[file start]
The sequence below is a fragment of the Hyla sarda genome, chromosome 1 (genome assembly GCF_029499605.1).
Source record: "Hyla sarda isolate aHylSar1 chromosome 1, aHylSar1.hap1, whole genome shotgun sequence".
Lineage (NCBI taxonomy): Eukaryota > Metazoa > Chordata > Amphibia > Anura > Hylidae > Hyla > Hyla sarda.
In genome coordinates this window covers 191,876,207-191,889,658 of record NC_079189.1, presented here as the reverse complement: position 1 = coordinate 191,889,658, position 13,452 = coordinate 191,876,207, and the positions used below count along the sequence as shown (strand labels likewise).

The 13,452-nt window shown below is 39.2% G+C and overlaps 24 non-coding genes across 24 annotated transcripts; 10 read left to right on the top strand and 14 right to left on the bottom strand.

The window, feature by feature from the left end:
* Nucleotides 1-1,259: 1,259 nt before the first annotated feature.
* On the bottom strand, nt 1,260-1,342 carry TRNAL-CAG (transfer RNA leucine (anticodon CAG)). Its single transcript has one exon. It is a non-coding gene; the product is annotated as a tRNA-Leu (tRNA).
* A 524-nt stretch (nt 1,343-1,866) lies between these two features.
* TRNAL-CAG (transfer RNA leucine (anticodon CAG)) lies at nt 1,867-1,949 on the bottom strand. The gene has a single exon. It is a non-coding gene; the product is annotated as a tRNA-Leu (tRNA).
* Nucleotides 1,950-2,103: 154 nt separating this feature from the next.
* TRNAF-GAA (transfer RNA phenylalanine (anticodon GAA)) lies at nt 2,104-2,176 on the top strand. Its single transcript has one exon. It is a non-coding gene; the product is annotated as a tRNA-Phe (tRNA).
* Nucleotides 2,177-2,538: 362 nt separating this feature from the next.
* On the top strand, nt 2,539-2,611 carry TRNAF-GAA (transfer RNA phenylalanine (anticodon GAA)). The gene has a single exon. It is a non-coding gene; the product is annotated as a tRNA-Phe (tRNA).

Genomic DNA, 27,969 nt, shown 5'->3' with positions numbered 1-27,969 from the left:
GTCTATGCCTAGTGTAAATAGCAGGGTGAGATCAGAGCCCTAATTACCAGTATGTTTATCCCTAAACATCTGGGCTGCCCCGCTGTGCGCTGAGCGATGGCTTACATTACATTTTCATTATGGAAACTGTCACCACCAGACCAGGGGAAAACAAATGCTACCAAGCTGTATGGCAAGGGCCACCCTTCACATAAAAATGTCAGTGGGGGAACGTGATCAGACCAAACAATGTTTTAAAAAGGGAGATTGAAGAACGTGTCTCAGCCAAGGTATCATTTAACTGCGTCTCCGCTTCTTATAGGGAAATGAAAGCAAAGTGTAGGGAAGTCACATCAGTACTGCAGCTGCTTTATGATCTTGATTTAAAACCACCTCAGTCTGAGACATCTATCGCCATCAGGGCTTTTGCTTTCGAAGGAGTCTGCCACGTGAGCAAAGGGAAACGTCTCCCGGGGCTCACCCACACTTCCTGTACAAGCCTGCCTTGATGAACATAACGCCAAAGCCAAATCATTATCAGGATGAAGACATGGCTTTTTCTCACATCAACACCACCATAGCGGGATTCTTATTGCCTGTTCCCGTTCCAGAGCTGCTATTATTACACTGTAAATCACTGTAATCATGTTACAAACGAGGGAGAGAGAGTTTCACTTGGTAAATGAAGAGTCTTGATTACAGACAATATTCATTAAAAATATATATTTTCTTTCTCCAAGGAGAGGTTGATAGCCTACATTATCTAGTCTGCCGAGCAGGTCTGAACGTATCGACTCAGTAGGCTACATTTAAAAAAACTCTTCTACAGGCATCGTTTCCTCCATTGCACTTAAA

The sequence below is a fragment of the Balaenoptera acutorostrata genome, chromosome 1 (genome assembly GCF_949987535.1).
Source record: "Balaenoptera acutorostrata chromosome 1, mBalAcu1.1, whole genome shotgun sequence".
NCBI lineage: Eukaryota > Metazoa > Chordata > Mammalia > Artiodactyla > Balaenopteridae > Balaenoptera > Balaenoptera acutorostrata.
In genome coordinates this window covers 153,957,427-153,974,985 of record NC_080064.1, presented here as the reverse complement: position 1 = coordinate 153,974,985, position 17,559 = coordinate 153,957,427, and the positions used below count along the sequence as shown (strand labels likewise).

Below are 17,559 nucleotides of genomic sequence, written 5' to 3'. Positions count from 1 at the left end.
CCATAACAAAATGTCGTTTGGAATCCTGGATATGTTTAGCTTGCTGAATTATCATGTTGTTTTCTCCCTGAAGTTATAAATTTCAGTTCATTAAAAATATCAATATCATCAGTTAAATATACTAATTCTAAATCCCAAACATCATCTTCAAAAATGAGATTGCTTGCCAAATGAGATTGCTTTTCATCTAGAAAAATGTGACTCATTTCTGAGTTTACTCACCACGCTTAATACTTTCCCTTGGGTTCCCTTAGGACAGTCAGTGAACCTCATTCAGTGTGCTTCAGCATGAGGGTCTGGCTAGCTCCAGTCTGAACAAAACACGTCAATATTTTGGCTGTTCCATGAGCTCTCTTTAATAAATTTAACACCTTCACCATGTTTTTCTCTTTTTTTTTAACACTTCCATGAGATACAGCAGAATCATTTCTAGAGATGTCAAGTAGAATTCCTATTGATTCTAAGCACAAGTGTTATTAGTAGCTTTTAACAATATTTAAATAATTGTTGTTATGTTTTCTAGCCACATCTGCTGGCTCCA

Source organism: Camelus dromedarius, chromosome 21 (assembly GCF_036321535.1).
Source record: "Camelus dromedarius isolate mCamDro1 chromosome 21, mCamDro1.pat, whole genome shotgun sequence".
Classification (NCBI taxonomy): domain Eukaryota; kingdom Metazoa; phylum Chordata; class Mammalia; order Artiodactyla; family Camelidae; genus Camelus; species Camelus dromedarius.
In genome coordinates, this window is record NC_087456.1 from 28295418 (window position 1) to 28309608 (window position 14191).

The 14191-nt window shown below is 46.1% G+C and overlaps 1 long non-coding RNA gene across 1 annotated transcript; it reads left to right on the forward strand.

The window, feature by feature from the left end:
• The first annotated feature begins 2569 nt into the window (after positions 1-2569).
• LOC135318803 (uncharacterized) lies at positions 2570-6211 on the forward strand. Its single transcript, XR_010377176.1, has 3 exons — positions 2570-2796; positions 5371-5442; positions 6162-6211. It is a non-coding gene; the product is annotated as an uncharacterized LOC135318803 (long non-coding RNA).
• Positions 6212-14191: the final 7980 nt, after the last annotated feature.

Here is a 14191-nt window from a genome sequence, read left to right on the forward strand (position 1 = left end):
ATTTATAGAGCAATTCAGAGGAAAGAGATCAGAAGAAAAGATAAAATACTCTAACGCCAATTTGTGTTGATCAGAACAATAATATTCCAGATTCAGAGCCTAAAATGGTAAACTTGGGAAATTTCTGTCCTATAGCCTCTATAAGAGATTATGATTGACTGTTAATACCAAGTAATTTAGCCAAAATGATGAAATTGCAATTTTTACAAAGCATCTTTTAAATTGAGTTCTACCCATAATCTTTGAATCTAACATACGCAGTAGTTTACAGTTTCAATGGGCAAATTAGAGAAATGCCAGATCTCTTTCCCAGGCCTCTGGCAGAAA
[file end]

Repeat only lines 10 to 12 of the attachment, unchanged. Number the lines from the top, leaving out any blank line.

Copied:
* TRNAL-CAG (transfer RNA leucine (anticodon CAG)) lies at nt 1,867-1,949 on the bottom strand. The gene has a single exon. It is a non-coding gene; the product is annotated as a tRNA-Leu (tRNA).
* Nucleotides 1,950-2,103: 154 nt separating this feature from the next.
* TRNAF-GAA (transfer RNA phenylalanine (anticodon GAA)) lies at nt 2,104-2,176 on the top strand. Its single transcript has one exon. It is a non-coding gene; the product is annotated as a tRNA-Phe (tRNA).